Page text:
Culinary sage refers to a small group of the genus Salvia. These are evergreen perennial subshrubs with woolly grayish leaves that add an earthy freshness to foods. Spikes of purple/blue flowers appear in mid-summer.
Common Name: Common Sage, Garden Sage
5 - 9
Generally Full Sun. Needs some shade in higher Zones.
1 - 2' H, 2 -3' W
Bloom Period/Days to Harvest:
Blooms mid-summer. May bloom first year depending on size and site.
Allow the plant to grow unharvested for the first year. Then leaves can be harvested at anytime, although they are consider at their best before or just after blooming.
Sage quickly becomes a small woody shrub that can need replacing every 3-4 years. Frequent harvesting and pruning helps to reinvigorate sage plants. While a sage plant is in its prime, it makes an attractive addition to both herb gardens and ornamental borders. The purple, golden and tri-color varieties work especially well as edgers, as shown right.
Common Salvia officinalis
is excellent for use as a seasoning and is undemanding in the garden. For variety and attractiveness, try one of the following.
S.o. cv. Tricolor doesn't get as large as S. officinalis, but the variegation of its green, white and pink/purple leaves make it as much an ornamental as a culinary herb.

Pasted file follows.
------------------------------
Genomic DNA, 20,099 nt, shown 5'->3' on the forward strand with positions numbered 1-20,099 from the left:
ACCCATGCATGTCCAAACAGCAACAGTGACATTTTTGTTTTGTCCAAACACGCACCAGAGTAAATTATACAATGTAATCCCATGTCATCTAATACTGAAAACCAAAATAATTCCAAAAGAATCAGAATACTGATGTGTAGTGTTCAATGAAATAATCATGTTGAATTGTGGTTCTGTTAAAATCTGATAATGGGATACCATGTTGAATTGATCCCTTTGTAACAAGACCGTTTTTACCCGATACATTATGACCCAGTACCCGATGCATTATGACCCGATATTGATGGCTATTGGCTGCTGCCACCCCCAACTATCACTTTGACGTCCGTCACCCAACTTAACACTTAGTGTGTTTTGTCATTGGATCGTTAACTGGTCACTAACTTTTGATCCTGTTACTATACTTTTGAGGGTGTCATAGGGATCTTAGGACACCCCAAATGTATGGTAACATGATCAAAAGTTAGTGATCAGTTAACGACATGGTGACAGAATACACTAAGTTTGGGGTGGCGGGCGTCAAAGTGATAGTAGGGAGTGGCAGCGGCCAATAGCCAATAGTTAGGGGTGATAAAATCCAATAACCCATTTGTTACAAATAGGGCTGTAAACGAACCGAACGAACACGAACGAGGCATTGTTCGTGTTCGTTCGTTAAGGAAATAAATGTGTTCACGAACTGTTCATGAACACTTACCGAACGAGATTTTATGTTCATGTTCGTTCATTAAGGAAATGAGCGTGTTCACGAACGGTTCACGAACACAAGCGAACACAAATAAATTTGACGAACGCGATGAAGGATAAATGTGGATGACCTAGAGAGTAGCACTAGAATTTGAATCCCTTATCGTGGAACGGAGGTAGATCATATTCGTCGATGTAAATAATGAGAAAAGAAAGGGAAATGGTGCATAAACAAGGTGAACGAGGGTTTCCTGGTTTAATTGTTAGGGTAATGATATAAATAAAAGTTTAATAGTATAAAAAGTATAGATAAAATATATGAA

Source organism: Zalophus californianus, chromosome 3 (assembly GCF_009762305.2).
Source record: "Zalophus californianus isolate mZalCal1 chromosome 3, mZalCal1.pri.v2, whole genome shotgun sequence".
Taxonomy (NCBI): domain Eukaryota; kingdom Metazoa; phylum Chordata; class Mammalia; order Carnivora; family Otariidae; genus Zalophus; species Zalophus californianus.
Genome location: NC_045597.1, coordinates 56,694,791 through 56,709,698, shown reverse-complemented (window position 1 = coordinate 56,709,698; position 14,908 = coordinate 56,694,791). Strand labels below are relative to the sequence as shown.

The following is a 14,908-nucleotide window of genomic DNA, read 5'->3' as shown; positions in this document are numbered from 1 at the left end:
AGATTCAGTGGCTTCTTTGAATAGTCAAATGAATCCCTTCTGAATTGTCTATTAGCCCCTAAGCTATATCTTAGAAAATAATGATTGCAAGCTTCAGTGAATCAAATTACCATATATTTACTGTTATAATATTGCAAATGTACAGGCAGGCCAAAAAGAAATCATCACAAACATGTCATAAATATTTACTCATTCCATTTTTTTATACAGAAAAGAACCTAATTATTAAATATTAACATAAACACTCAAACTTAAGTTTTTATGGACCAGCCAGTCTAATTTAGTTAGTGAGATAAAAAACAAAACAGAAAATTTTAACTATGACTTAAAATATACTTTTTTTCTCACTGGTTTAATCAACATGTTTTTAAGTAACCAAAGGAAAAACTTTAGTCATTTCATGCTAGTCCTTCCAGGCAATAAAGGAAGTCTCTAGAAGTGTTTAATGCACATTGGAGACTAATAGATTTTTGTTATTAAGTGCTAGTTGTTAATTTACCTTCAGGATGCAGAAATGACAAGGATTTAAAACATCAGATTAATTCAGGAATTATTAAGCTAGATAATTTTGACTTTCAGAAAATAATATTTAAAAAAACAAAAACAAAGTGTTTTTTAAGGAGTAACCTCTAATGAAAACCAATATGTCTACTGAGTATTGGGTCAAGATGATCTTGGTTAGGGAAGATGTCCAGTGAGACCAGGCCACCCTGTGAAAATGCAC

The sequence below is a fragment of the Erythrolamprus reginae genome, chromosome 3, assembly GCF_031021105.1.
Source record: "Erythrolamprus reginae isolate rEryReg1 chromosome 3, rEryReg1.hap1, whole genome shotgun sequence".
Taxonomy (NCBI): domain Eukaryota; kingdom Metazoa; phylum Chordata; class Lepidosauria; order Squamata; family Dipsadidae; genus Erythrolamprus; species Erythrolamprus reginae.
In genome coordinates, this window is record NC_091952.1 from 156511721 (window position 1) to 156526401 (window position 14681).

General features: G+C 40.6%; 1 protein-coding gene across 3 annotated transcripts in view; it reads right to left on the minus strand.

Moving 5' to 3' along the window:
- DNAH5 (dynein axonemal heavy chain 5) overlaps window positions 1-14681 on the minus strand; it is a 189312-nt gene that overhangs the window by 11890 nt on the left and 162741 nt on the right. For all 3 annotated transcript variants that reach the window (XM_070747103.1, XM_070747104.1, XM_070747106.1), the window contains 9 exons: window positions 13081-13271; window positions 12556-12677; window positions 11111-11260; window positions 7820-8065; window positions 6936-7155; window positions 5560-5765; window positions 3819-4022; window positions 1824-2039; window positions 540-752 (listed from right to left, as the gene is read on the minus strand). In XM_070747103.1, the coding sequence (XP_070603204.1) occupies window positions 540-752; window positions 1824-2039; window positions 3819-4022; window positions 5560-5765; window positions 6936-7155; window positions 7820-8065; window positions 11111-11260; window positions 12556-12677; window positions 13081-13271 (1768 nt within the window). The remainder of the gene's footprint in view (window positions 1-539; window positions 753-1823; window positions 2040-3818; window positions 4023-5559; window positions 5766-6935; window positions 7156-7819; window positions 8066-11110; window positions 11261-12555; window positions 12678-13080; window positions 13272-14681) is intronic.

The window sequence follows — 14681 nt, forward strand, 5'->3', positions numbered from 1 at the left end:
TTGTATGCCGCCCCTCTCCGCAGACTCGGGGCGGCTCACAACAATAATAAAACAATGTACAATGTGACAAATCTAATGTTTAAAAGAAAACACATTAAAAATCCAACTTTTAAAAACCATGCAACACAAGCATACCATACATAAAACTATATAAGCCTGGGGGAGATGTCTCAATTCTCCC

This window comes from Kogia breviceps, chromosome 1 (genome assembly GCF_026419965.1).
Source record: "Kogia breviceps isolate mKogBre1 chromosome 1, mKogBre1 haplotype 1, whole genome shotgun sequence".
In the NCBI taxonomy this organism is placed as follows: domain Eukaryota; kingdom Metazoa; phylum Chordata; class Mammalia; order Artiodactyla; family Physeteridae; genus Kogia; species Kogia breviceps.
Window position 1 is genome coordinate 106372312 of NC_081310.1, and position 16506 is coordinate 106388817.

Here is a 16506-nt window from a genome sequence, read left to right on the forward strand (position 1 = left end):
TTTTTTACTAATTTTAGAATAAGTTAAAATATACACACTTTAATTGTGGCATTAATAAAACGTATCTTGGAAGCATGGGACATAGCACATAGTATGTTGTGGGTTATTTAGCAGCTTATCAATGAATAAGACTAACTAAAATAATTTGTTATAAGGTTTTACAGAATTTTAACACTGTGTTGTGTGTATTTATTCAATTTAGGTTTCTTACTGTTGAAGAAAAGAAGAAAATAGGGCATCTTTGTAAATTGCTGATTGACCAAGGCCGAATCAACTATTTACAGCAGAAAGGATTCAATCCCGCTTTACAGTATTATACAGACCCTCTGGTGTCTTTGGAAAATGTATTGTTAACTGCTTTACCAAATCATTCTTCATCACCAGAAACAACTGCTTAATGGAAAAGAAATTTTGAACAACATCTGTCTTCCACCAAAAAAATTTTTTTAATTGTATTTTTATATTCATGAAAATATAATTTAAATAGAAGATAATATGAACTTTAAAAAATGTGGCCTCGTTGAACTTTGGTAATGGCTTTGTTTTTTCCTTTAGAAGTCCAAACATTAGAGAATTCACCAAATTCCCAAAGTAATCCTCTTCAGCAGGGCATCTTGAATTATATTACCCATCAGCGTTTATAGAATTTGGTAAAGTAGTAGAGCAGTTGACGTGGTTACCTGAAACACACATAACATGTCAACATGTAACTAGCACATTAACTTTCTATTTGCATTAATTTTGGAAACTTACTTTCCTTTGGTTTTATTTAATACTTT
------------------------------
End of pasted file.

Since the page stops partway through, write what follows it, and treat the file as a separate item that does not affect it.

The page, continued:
S.o. cv. Purpurescens has deep purple young leaves that mature to a burgundy
S.o. cv. Aurea is a compact grower with soft yellow leaves and purple flowers.
Sage leaves are a popular poultry and meat seasoning. They can be used both fresh and dried. Sage also makes a nice tea.
The leaves and branches are often featured in crafts, like wreaths.
Cultural Requirements & Maintenance:
Sage plants can be started from seed, root cuttings or transplants. Sage seed needs to be sown while fresh. It does not store well and even fresh, is not terribly reliable and is slow to establish. Root cuttings can propagated by layering (Laying the side branches down so that they are in contact with the soil.) Fortunately, reasonably priced, small sage plants can be found in most garden centers in the spring.
Sage prefers a warm, sunny location, although it does not enjoy extreme heat. It is not particular about soil, except that it be well-drained.
Pruning after flowering will keep plants attractive and prevent them from getting too woody and leggy. Fertilize in early spring.
Sage is very happy growing in containers. If you want to try growing sage indoors, you will need to provide strong, direct light.
Few pests bother sage. It is done in more by excess water, not enough light and lack of pruning.
Harvesting: Harvest lightly the first year, as the plant becomes established.Harvest individual leaves as needed. Leaves can also be dried and stored for future use.